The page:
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karan singh
karan singh

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Allow Containers to run as root on OpenShift 4 : Hack

🤫 Don’t tell anyone that i shared this trick with you

Let me tell you that OpenShift is the most secure Kubernetes distribution on this planet. So OpenShift has the responsibility to secure your apps, which is why OpenShift does not allow containers to run as root.

“ First Principles : Never ever run your containers as root user”

Having said that, there are some instances when you want to run a pokemon container image that you found on some random container repository and want to run that to your OpenShift homelab/dev/test clusters.

Well to do so, you need to allow running container image as root and this is how you can do it.

  1. Login to OpenShift as system:admin
oc login -u system:admin -n default
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2. Create a new project where you will be running that in-secure container

oc new-project pokemon-prj
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3. Add the security policy anyuid to the service account responsible for creating your deployment, by default this user is default. The dash z indicates that we want to manipulate a service account

oc adm policy add-scc-to-user anyuid -z default
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4. You are all set, go and deploy or re-deploy your containers, it should work now, in pokemon-prj project


  • Don’t ever run containers as root in production environments
  • Don’t tell anyone that you learned this hack from this blog

Top comments (2)

ewoks profile image
Beeblebrox • Edited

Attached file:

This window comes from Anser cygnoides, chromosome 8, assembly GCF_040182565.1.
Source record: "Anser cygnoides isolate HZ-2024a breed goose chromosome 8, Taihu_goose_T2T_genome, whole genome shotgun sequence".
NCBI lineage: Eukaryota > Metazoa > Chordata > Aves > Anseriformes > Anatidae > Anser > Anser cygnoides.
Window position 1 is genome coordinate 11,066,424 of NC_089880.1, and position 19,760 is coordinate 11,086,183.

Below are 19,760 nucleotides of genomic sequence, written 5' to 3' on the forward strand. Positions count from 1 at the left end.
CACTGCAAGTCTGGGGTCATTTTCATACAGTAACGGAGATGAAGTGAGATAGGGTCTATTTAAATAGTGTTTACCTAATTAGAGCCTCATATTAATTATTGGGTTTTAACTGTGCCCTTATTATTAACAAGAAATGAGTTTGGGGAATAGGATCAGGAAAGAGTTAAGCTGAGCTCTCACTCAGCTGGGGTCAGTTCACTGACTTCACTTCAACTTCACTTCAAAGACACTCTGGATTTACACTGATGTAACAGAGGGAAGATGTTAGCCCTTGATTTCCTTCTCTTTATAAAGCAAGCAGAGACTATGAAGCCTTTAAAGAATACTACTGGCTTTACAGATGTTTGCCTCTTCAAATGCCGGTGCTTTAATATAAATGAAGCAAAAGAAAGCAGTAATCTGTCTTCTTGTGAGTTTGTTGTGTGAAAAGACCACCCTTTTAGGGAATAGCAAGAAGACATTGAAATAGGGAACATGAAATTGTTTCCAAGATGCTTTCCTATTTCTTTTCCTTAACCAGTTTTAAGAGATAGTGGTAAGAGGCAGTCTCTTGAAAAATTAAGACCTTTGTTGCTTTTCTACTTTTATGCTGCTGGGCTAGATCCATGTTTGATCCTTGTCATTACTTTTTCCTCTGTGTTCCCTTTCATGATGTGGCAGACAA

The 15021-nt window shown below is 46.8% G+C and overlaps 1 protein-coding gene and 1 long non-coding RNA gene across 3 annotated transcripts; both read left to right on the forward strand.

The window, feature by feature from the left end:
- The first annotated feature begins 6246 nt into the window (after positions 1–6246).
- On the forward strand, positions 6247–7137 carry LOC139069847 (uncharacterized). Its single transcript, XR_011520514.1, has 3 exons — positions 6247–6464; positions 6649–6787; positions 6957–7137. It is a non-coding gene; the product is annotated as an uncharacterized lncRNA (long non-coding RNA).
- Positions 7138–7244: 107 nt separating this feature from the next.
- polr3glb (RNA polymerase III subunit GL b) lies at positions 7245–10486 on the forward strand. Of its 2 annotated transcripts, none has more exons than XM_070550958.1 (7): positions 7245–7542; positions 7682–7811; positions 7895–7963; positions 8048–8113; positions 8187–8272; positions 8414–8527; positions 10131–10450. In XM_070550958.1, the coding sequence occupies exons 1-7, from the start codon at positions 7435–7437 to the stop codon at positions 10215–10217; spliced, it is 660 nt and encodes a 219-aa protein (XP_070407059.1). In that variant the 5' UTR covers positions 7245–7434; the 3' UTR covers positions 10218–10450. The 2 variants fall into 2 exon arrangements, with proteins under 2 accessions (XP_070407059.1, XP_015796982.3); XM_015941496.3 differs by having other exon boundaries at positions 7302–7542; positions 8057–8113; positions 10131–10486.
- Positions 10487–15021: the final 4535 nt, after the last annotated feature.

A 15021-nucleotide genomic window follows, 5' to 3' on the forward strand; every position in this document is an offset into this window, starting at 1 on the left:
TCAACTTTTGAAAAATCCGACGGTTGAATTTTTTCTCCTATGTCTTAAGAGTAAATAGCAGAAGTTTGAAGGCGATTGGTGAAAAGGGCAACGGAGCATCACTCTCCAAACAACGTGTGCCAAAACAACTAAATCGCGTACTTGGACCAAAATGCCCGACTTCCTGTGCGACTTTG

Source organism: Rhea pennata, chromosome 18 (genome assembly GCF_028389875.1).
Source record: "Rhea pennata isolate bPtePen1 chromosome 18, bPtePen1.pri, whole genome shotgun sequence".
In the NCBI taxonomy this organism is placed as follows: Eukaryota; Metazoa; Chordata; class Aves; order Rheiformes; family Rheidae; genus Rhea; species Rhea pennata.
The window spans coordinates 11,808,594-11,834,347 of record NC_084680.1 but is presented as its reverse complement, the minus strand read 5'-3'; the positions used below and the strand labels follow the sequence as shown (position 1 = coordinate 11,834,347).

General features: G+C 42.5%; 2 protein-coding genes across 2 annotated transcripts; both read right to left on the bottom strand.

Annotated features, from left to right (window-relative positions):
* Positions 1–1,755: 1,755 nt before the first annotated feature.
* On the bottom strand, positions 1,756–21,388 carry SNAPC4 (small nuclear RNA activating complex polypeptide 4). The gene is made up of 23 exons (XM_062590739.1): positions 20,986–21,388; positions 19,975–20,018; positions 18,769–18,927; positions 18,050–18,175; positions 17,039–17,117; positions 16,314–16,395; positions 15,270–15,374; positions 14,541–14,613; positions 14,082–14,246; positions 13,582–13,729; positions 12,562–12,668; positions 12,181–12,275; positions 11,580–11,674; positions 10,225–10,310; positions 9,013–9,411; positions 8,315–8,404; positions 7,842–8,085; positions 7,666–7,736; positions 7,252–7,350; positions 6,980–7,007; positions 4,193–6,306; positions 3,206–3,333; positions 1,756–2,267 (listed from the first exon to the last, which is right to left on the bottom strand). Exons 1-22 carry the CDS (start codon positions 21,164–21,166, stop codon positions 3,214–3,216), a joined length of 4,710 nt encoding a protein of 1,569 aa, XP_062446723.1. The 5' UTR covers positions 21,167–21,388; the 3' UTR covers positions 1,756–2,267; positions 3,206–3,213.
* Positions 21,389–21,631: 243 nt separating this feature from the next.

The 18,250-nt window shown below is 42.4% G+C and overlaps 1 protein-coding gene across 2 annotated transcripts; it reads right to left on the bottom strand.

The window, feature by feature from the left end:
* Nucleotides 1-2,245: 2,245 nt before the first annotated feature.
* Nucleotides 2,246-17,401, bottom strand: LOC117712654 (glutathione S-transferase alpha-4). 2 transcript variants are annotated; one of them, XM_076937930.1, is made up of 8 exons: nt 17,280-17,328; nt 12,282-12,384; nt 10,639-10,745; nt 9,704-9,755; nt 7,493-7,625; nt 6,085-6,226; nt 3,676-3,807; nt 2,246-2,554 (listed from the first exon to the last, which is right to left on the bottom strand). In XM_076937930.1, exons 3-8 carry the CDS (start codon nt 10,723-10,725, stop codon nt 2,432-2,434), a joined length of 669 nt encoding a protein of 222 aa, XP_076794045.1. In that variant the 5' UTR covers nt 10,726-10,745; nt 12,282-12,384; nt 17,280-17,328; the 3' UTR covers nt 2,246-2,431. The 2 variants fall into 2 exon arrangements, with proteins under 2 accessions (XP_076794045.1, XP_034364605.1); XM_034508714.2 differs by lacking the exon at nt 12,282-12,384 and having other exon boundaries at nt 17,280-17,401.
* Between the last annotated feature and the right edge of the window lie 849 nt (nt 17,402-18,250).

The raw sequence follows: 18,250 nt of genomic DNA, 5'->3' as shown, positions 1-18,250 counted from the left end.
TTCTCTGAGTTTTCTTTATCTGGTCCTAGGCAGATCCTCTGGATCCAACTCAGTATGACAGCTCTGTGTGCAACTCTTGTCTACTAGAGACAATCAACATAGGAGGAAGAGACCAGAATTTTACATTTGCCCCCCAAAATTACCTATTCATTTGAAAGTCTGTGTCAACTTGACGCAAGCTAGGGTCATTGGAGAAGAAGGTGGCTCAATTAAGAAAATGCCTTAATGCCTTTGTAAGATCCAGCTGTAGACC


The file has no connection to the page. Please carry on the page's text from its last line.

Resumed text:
...and you just enabled security hole for the whole cluster 🤦
I know you want to get clicks and views using "marketing" shenanigans and you added bullet point in summary. It's not a "hack", it is simply unprofessional.

It is a feature, It is not designed by mistake so, not so someone can "hack it with a trick not told to anyone", but because container running as root has full control of the host system and you help inexperienced people to shoot themselves to the foot.

Maybe this helps to understand how big issue root in container can be:

vmmmmv profile image
VMM-MMV • Edited

What about initContainers? I have an app that requires write permission, the way I solved it now, is that I gave the group on that folder root permission:
RUN chgrp -R 0 /application && \
chmod -R g=u /application

But to do this I have to make another docker image. So, I thought what if I make the folder inside the initContainer and then connected it to the actual container with a mount.

        - name: init-chmod-data
          image: busybox
            - /bin/sh
            - -c
            - |
              mkdir -p /prometheus
              chown -R 1001:0 /prometheus
              chmod -R g=u /prometheus
            - name: prometheus-data
              mountPath: /prometheus
            runAsUser: 0
            runAsGroup: 0

        - name: prometheus
          image: prom/prometheus:latest
            - containerPort: 9090
            - name: prometheus-data
              mountPath: /prometheus
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But I require, permission for this. So is it okay in such a scenario?